Down home cooking is what’s on the menu,
and the antiques and posters
and wall of ceramic painted plates
remind me of home long gone,
although I bit nicer than
what I grew up with.
The dining area is small, there aren’t many tables,
the place is small, the kitchen must be tiny,
and you’re the only server and cashier.
Your hair is black, your eyes blue,
your mouth and nose petite
in the middle of your face.
You might be eighteen,
or as old as twenty three;
if asked, I’d guess high
so you’d like me.
I sip my iced tea and listen to you complain,
“It’s too hot in here, I’m burning up.”
You clatter a bit as you trip over a baby seat
and knock over a tray table.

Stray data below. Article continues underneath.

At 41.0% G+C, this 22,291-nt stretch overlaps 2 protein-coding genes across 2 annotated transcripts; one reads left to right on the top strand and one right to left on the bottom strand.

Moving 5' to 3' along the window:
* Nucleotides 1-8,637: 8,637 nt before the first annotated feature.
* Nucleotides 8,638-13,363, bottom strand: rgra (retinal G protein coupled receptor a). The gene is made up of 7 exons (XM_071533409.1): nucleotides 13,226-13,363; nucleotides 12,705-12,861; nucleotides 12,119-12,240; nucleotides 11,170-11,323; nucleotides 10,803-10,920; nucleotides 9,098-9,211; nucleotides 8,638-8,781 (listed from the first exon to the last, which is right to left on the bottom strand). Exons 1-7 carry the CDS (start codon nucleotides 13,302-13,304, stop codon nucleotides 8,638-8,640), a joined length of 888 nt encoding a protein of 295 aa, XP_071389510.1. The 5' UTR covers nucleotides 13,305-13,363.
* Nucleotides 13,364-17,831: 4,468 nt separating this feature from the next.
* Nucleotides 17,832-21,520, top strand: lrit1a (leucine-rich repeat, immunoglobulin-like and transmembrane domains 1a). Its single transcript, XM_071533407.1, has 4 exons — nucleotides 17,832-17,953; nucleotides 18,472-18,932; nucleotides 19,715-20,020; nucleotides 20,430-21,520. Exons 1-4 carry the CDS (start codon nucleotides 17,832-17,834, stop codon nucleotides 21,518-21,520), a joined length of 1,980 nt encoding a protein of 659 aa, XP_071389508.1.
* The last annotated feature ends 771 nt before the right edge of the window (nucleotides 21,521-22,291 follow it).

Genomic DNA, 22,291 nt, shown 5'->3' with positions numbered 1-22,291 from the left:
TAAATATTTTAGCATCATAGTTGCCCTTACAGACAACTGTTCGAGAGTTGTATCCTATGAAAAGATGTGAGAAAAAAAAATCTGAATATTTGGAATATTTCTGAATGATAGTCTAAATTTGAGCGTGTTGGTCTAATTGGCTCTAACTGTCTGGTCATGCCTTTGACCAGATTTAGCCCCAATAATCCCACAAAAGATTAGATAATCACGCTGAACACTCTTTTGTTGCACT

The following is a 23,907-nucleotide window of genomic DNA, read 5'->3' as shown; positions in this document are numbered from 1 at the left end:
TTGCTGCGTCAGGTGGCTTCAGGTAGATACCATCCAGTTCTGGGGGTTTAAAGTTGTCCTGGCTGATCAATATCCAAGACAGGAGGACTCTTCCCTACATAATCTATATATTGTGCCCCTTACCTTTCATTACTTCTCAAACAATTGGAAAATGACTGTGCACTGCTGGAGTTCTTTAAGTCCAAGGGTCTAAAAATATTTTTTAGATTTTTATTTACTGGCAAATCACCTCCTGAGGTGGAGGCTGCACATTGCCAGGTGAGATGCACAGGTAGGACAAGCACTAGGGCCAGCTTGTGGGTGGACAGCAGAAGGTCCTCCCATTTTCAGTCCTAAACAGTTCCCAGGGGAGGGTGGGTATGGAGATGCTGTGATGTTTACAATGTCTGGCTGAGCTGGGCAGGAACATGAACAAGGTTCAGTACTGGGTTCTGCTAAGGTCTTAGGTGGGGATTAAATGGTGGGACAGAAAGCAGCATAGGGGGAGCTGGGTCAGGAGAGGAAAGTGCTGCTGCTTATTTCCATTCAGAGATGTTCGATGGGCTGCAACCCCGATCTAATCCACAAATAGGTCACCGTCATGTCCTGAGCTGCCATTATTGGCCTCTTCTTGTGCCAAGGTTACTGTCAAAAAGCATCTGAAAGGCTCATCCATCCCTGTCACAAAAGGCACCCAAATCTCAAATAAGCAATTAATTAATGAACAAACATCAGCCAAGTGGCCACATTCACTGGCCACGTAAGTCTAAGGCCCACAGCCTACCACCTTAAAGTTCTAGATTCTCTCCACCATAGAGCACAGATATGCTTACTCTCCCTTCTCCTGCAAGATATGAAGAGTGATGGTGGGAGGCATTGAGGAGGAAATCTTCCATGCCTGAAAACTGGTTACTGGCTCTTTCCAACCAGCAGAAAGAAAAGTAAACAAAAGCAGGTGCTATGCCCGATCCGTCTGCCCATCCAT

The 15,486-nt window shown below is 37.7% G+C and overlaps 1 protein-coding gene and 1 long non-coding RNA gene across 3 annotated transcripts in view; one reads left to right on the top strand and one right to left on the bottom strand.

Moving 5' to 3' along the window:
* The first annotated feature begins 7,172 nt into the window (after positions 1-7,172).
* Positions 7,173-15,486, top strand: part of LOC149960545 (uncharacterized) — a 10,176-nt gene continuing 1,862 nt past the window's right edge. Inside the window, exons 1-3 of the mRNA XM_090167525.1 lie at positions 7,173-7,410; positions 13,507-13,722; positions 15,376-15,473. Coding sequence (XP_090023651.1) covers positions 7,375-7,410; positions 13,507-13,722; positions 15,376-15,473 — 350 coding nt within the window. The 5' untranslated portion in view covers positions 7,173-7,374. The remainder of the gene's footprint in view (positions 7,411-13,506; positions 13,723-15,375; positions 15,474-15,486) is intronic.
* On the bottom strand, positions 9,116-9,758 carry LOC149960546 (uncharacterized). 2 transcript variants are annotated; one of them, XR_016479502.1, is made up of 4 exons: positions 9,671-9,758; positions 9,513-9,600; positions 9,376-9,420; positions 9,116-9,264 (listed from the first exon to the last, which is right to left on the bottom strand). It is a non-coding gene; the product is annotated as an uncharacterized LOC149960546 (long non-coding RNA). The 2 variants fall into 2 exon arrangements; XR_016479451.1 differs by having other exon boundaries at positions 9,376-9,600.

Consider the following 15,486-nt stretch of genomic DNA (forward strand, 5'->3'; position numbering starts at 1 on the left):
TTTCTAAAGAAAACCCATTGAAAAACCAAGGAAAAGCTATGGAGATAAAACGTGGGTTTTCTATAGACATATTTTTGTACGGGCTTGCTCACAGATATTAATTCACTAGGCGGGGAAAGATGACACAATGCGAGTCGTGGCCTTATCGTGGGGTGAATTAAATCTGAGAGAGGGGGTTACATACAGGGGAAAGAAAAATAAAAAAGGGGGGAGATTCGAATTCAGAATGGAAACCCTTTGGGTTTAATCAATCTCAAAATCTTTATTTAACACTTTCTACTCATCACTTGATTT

You can take off your white sleeveless top
and reveal your nicely filled black sports bra if you want,
but I bet with the “Jesus” carved on a block behind the cash register
and the country music on the speakers
that’s not possible.
Eating my tasty chicken fried steak
with potatoes, gravy and green beans,
I keep my head downward,
so you don’t catch me admiring
your firm young breasts and backside
as you walk by
with food for the other diners.
You’ve probably got some nice young
Redneck garage mechanic or carpenter
waiting for you on the porch somewhere,
or if not, you want one badly.
I’m comfortable with who I and where I am,
so I’ll just enjoy the view for what it is.
I give you my love as I can:
a smile, a friendly, platonic wink,
a hope that your day gets better
as I pay my tab,
and a slightly bigger tip than necessary
for admiring your nubile anatomy.